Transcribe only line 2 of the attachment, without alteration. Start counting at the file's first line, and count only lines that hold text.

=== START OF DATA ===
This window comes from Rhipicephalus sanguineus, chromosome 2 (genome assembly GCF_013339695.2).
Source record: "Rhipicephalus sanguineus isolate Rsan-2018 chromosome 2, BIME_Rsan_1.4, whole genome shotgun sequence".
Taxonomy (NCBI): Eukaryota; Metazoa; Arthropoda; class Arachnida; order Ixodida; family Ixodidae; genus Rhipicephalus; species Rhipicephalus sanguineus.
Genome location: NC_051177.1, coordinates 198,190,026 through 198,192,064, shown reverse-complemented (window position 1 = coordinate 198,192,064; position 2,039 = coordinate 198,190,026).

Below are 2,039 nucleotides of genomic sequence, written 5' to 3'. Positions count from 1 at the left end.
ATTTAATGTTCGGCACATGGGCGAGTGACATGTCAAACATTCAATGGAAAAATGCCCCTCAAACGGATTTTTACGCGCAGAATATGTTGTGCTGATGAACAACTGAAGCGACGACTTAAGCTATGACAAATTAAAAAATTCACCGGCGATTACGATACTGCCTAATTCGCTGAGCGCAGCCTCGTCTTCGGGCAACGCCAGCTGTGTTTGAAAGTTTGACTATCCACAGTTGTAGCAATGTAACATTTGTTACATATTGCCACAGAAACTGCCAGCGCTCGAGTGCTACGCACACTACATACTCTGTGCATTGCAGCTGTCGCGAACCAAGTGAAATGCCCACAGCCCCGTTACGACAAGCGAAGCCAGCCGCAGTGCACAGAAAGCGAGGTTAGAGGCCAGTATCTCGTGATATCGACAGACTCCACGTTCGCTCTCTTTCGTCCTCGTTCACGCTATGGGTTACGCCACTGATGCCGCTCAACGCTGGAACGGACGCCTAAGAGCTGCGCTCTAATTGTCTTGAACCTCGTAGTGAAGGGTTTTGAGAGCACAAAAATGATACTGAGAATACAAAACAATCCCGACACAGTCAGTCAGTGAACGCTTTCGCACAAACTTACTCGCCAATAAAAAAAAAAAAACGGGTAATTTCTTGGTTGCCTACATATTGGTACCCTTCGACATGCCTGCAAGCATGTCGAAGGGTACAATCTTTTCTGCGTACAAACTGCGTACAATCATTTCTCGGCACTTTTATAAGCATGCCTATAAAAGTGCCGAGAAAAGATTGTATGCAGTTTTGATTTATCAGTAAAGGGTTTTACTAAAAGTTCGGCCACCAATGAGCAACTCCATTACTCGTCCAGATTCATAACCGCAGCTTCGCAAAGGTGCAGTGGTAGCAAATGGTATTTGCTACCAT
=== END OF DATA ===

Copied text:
Source record: "Rhipicephalus sanguineus isolate Rsan-2018 chromosome 2, BIME_Rsan_1.4, whole genome shotgun sequence".